The girl with the 300-page iPhone bill smells like a guerilla!

I love marketing. I should, it’s my job. But for a long time I’ve been fascinated with the unique and creative methods companies employ to get their message out to the masses. And in today’s marketplace, where consumers are becoming more and more media savvy (and numb to advertising messages), it’s requiring unprecedented levels of creativity to get that message across to potential buyers.

As a result, I find myself skeptical of everything.

Case in point.

By now you’ve probably seen news reports of the girl who received the 300-page iPhone/AT&T bill in the mail. Her name is Justine Ezarik, a graphic designer and blogger from Pittsburgh, PA. She was so surprised by the sheer bulk of the statement that she posted a video blog about it. It spread rapidly around the web and next thing you know the video has generated hundreds of thousands of views and she’s on every news network in the country.

I smell a “guerilla marketing” campaign.

It could be the way Justine just happens to be super-pretty. It could be way the video looks “bloggish” but yet nearly professional (i.e., lonleygirl15). Or it could just be me wondering why this type of thing has never happened to a single AT&T customer that we’ve heard of to this point (remember, it’s not an iPhone issue it’s an AT&T wireless billing issue). But whatever it is, my spidey-sense is tingling!

Now why would a company plant a mole that gives them seemingly bad pub? The answer could lie in the profitability.

Sending billing statements to customers each month costs money. Lots of it. Sending millions of billing statements each month costs lots, and lots of money.

However, cooking up a guerilla marketing campaign with an over-the-top story that spreads the “use e-billing” message like wildfire – both virally on sites like YouTube and through news media outlets that are either being duped or in on it – is virtually free. The more people that switch to e-billing, the more dollars AT&T saves. Which increases their profitability.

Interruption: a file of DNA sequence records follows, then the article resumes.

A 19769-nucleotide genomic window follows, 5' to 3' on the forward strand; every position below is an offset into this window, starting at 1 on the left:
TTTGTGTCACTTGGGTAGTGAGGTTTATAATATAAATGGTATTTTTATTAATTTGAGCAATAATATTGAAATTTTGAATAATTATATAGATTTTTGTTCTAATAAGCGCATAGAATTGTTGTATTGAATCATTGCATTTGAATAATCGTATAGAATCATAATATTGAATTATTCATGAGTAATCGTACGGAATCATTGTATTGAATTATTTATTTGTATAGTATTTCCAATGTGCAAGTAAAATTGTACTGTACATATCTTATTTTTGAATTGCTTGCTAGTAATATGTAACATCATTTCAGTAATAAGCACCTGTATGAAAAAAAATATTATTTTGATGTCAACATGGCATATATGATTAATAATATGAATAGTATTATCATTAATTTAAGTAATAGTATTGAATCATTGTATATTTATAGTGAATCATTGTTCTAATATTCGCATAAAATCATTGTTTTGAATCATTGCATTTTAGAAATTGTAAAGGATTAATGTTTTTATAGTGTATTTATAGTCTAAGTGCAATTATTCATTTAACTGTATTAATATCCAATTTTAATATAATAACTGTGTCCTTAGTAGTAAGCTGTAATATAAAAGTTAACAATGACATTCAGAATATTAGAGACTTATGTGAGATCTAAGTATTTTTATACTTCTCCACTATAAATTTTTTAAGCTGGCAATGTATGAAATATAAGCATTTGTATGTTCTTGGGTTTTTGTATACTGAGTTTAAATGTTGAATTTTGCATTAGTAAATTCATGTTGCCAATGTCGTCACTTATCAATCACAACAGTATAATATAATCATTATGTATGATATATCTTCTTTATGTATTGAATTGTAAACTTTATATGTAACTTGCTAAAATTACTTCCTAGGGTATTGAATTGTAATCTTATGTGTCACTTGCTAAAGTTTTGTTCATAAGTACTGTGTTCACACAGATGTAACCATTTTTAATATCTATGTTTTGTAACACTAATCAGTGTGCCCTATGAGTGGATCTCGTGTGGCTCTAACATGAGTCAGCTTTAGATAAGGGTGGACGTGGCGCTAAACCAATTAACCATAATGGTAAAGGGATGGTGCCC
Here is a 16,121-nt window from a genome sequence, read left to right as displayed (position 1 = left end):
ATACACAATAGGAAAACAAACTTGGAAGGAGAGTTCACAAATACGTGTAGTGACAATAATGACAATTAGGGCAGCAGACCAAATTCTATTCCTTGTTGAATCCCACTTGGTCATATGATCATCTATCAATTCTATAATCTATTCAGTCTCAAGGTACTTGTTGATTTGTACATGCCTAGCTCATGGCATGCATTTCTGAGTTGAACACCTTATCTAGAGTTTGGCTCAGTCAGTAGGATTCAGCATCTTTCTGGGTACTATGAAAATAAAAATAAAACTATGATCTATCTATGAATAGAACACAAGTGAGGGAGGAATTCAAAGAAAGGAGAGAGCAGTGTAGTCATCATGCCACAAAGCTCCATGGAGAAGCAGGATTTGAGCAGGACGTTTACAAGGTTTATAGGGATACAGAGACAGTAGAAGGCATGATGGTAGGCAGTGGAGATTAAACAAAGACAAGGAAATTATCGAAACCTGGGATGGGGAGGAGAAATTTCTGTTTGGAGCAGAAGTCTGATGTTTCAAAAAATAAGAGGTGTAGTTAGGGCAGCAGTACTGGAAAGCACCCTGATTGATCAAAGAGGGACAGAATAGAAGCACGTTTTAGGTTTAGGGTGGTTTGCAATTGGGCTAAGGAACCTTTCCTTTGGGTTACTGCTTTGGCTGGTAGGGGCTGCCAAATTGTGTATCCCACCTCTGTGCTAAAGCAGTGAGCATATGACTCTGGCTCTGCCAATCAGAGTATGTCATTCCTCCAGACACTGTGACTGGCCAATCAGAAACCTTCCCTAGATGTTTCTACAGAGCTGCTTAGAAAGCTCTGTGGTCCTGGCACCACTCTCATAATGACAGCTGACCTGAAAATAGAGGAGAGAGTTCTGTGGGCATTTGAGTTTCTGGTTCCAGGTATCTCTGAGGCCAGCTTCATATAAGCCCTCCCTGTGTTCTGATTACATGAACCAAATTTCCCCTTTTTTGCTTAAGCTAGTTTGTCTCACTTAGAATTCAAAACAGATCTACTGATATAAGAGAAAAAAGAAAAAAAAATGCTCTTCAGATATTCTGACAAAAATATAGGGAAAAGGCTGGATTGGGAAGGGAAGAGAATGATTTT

More and more companies are looking to spend less while getting their message to an ever-increasing audience in new and creative ways. That’s what I think might be going on here. Mind you, it’s just a theory. I could be wrong. I guess we’ll just have to wait and see.


8 thoughts on “The girl with the 300-page iPhone bill smells like a guerilla!

  1. I figured you’d chime in on this one.

    Don’t divulge any info, but has your firm ever done a campaign similar to this?

    We pitched one this week to a local food vendor. It’s not nearly as sneaky as this one, but has a viral component.

  2. We’re in the process of launching a new design for our website. As soon as that is done, one of my side projects is to figure out some viral pieces. They won’t be sneaky though. Something along the lines of Store Wars. Although I doubt we can acheive that level of greatness. 🙂

  3. Yeah, I think you’re right. But I wouldn’t’ use the pretty person to say it’s marketing. There are lots of beautiful people that are not TV/Movie stars – they get too much credit.

  4. But by the same token. If you were going to launch a guerilla marketing campaign like this – if that’s indeed what this is – it helps to have a “spokesperson” who is easy on the eyes.

  5. Hi! My name is Mandi and I’m just a normal college girl who wears tank tops while she comments on blogs. It’s super fun!

    Hey, I just thought you guys would like to know that when I surf the net, I have the most fun at! It’s hecka cool. Come join me!

    Also, buy Sony products.

  6. Someones missing the point here. This chick spends way to much time on the phone! She needs to get a life! (without the phone!)

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